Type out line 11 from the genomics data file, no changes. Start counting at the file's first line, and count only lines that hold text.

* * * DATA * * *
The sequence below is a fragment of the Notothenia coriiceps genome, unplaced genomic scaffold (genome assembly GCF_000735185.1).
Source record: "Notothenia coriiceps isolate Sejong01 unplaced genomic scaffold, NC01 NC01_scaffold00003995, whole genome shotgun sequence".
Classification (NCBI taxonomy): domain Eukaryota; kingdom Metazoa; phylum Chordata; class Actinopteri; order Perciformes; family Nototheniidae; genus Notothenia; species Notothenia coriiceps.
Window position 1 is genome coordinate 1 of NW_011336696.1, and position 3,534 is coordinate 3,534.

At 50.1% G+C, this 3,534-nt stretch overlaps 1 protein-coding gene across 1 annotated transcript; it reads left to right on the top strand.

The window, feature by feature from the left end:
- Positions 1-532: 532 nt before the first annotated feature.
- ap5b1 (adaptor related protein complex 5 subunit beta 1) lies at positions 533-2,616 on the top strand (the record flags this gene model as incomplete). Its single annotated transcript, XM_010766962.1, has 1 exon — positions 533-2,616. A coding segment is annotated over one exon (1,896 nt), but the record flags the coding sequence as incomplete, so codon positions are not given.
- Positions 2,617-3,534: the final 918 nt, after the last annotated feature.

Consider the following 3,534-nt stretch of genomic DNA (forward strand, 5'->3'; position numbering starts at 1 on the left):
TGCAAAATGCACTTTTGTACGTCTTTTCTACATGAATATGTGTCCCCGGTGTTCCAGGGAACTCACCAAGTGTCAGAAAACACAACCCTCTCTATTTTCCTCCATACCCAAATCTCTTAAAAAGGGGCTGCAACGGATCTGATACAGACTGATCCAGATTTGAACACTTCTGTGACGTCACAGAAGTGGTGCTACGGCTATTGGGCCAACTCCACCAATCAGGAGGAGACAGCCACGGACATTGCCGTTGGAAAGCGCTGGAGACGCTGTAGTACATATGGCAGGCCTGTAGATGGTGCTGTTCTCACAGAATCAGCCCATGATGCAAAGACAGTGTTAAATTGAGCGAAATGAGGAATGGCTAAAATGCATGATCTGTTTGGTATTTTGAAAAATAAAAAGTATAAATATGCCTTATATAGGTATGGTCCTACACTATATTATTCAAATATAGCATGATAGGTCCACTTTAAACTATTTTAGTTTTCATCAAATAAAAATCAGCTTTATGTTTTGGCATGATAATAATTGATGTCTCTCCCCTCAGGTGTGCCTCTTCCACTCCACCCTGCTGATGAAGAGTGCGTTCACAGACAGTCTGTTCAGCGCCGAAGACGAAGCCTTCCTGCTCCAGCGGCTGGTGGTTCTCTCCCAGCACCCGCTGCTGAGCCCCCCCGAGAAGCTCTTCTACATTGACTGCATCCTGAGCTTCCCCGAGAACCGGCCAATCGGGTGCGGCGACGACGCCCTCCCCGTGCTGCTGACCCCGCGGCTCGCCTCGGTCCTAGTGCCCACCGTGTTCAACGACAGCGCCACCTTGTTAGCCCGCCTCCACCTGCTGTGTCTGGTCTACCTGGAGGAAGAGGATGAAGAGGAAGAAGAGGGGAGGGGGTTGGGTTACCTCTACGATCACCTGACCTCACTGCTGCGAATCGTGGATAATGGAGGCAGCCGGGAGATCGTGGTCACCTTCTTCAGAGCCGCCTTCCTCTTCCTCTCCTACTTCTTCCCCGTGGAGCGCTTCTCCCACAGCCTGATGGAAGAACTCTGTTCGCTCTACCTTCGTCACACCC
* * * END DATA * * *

TGCAAAATGCACTTTTGTACGTCTTTTCTACATGAATATGTGTCCCCGGTGTTCCAGGGAACTCACCAAGTGTCAGAAAACACAACCCTCTCTATTTTCCTCCATACCCAAATCTCTTAAAAAGGGGCTGCAACGGATCTGATACAGACTGATCCAGATTTGAACACTTCTGTGACGTCACAGAAGTGGTGCTACGGCTATTGGGCCAACTCCACCAATCAGGAGGAGACAGCCACGGACATTGCCGTTGGAAAGCGCTGGAGACGCTGTAGTACATATGGCAGGCCTGTAGATGGTGCTGTTCTCACAGAATCAGCCCATGATGCAAAGACAGTGTTAAATTGAGCGAAATGAGGAATGGCTAAAATGCATGATCTGTTTGGTATTTTGAAAAATAAAAAGTATAAATATGCCTTATATAGGTATGGTCCTACACTATATTATTCAAATATAGCATGATAGGTCCACTTTAAACTATTTTAGTTTTCATCAAATAAAAATCAGCTTTATGTTTTGGCATGATAATAATTGATGTCTCTCCCCTCAGGTGTGCCTCTTCCACTCCACCCTGCTGATGAAGAGTGCGTTCACAGACAGTCTGTTCAGCGCCGAAGACGAAGCCTTCCTGCTCCAGCGGCTGGTGGTTCTCTCCCAGCACCCGCTGCTGAGCCCCCCCGAGAAGCTCTTCTACATTGACTGCATCCTGAGCTTCCCCGAGAACCGGCCAATCGGGTGCGGCGACGACGCCCTCCCCGTGCTGCTGACCCCGCGGCTCGCCTCGGTCCTAGTGCCCACCGTGTTCAACGACAGCGCCACCTTGTTAGCCCGCCTCCACCTGCTGTGTCTGGTCTACCTGGAGGAAGAGGATGAAGAGGAAGAAGAGGGGAGGGGGTTGGGTTACCTCTACGATCACCTGACCTCACTGCTGCGAATCGTGGATAATGGAGGCAGCCGGGAGATCGTGGTCACCTTCTTCAGAGCCGCCTTCCTCTTCCTCTCCTACTTCTTCCCCGTGGAGCGCTTCTCCCACAGCCTGATGGAAGAACTCTGTTCGCTCTACCTTCGTCACACCC